When We Got Lost in Dreamland: Venturing into a magical land is a common enough trope in children’s literature. Sometimes this enchanted place is largely ‘other’ (Neverland or Narnia), sometimes it is hidden within our own society (Harry Potter’s wizarding world), and sometimes it is built from the imagination of the protagonist (The Land of Roar). For all their differences, one aspect these alternative universes share is that they are external places to which the characters must go for their adventures. It is here that When We Got Lost in Dreamland winds away from the well-trodden path, as the foreign soil onto which the hero must tread is internal, his own subconscious. This shift may seem circumstantial, but it has a profound impact, turning what initially seems to be a swashbuckling adventure into a surprisingly introspective, almost philosophical, character-driven story.
This wildly inventive tale sets its tone with its opening quote from Samuel Taylor Coldridge: “If a man could pass through Paradise in a dream and have a flower presented to him as a pledge that his soul had really been there, and if he found that flower in his hand when he awake — Aye, what then?” It is from this question that the whole story spins, what if we don’t just carry our lives into our dreams, but our dreams into our lives?
The sixth offering from Ross Welford (Time Travelling with a Hamster, The 1000-year-old Boy), Dreamland, tells the story of 12-year-old Malky Bell, who begrudgingly steals a pair of contraptions called Dreaminators during an ill-advised dare. These machines harness crystals and the slightly vague ‘power of the pyramids’ to allow those who sleep under them to control their dreams. It starts as fun and games for Malky and his younger brother Seb, but then one of their dreams goes awry, and the latter is left stuck in a coma. With the Dreaminators confiscated by his sceptical but concerned parents, Malky enlists the help of his friend Susan and her eccentric grandmother – who has her own way of walking the dreamworld through Tibetan Buddhist meditation – to find his way back into his unconscious mind to retrieve Seb.
These shenanigans in the subconscious further complicate Malky’s already chaotic life. He has a dire reputation at school for his behaviour and is deeply struggling with his parents’ divorce. As a result, he tends to lash out, particularly at his brother but at others around him too, making him an initially less than sympathetic character. Even when he breaks down outside of the hospital after seeing the coma-stricken Seb, the feelings behind his anguish are largely self-serving. However, by exorcising his demons through the events of his dreams, he does begin to make positive changes by the end of the book. It is always interesting for children to see their worse moments reflected in a book, to help them reflect on them, rather than having protagonists always being paragons of virtue. By the end, Malky’s flaws make you root for him all the more.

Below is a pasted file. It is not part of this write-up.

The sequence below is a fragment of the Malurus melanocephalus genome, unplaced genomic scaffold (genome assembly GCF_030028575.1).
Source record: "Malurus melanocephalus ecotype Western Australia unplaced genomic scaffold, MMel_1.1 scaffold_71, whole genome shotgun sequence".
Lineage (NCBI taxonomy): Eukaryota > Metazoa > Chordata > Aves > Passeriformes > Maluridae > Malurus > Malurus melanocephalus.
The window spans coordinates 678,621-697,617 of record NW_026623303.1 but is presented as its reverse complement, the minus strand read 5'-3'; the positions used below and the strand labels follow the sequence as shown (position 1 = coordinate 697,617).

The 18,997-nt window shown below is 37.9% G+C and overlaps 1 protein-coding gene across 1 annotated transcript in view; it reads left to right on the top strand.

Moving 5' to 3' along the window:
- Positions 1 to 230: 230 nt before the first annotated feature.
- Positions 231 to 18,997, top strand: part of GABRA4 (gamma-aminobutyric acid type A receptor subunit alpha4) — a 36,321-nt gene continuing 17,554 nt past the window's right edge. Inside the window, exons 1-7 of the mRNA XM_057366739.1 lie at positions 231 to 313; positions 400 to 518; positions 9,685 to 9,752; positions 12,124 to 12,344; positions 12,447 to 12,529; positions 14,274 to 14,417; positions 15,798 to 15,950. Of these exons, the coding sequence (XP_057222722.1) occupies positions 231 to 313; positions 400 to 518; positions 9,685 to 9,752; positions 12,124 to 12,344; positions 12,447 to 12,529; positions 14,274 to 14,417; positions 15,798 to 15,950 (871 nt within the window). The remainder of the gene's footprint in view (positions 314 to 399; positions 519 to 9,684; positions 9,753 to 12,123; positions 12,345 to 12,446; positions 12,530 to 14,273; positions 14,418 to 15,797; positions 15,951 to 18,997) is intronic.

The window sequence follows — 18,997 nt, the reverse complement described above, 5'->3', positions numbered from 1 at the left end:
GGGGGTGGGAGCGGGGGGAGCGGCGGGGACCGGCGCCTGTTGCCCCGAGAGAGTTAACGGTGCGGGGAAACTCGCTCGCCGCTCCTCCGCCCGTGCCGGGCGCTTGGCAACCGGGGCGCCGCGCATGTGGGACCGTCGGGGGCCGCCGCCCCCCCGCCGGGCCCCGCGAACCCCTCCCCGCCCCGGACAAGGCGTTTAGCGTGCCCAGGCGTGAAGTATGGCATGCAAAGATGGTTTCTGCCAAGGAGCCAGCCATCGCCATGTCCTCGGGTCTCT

Dreamland touches on some dark concepts, from Susan’s father being a political prisoner to Malky’s dad’s drug addiction and mental health crisis and from the use of Adolf Hitler as a bad guy to the commodification of spirituality. The one possible issue with the book is that these ideas are all nodded to without ever being thoroughly explored. Perhaps a book with such a generally light tone is not the place for them to be dissected, but the worry is that their superficial inclusion could leave difficult questions hanging in the air or even make the topics seem flippant.
This is in contrast to some themes that are investigated in depth. One of the most interesting is the place of the crocodile Cuthbert in Malky’s dreams, a vicious reptile who has prowled his mind for years. It immediately conjures obvious connections to Peter Pan. However, rather than symbolising stalking time, Cuthbert’s true meaning is revealed – in fact, gruesomely cut out of him – by Malky towards the end of the book. It transpires that Cuthbert, who has long blocked Malky’s progress and whose teeth marks he carries from the dream world to the real one, represents his relationship with this father, or more specifically, his fear that his father’s addiction and departure from the family home means he doesn’t love him. When this fear is understood to be simultaneously motivating and paralysing for Malky, many of his early selfish actions can be understood more empathetically.
The second fascinating theme is the idea of shared sub-consciousness. It is explained from the get-go that people can co-habit dreams (although the dream remains in the subconscious of one person, rather than being a joint construction). However, in the final sequence, characters that Malky knows of only tangentially appear and interact with the various sojourners in his subconscious. It’s never explained whether these are fabrications on Malky’s part, whether they are the real people entering the dream or whether they are bleeding in from the subconscious minds of other characters. Whatever the answer, their presence poses interesting questions to ponder.
This book could be enjoyed independently by children in years five and six (although, at 400 pages, it is longer than the usual text aimed at this age bracket) and read aloud to year four. It can be engaged with on different levels, as a fun and zany adventure or, more deeply, as a look at the battles being waged, often unseen, within our hearts, minds and souls and how the fallout from these can spill over into our waking lives. Many links can be made to psychological, cultural and spiritual concepts, making When We Got Lost in Dreamland a rich book to study and discuss.
Ross Welford talked to Nikki Gamble In The Reading Corner about the magic or writing science fiction.
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